Group promotes gun storage safety at back to school health event

Gun storage safety promoted at back to school health event
BeSMART volunteer Betty McIntee. (Source: WAVE 3 News)
BeSMART volunteer Betty McIntee. (Source: WAVE 3 News)
The Community Health Center holds a back-to-school event every year. (Source: WAVE 3 News)
The Community Health Center holds a back-to-school event every year. (Source: WAVE 3 News)
Pink sunglasses were on display Saturday afternoon. (Source: WAVE 3 News)
Pink sunglasses were on display Saturday afternoon. (Source: WAVE 3 News)

LOUISVILLE, KY (WAVE) – The bubble popping, pink sunglasses wearing, line dancing days of the summer, that were on display at the Park DuValle Community Health Center on Saturday, are numbered.

Class will soon be in session again.

"So, we can get people in, get ready for school, for those who can't get their kids," organizer Barbara Thomas said.

Those at the Community Health Center have organized a Back-to-School Bash annually, for the past ten years, to make sure students have what they need, especially when it comes to being healthy.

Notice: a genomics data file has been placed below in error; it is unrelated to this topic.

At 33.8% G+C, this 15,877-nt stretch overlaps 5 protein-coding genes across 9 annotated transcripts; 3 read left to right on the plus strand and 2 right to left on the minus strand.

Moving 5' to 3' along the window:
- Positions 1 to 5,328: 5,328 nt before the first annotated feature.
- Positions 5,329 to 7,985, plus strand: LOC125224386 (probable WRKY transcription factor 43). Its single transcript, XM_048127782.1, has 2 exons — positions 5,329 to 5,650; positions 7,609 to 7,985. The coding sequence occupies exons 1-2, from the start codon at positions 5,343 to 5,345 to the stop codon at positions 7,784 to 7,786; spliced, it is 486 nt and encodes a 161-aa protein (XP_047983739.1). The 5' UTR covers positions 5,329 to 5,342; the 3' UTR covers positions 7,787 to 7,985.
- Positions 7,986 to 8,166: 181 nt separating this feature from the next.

Vaccines and fresh food are being given out and health screenings are taking place next to another booth- one that's new this year.

"Gun violence is a public health issue," BeSMART volunteer Betty McIntee said.

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Local volunteers of the national gun violence awareness group Mothers Demand Action are using the day to spread their message.

"People are coming with children," McIntee said. "So, we've been able to talk to many, many adults about the importance of storing firearms securely."

Volunteers said the Be SMART campaign teaches people how to securely store guns and talk about the issue to prevent children from getting their hands on the weapons.

"Gun owners and non-gun owners," McIntee said. "We feel like it's all adult's responsibility to keep children safe."

The goal McIntee said is to prevent accidental shootings and suicides and, now, what the group says is the public health issue of mass school shootings.

"Even with the mass school shootings, a lot of those guns, I think it's at least fifty percent, are guns that are brought to school from the home," McIntee said.

A first appearance at this back-to-school fair that some volunteers hope will save lives.

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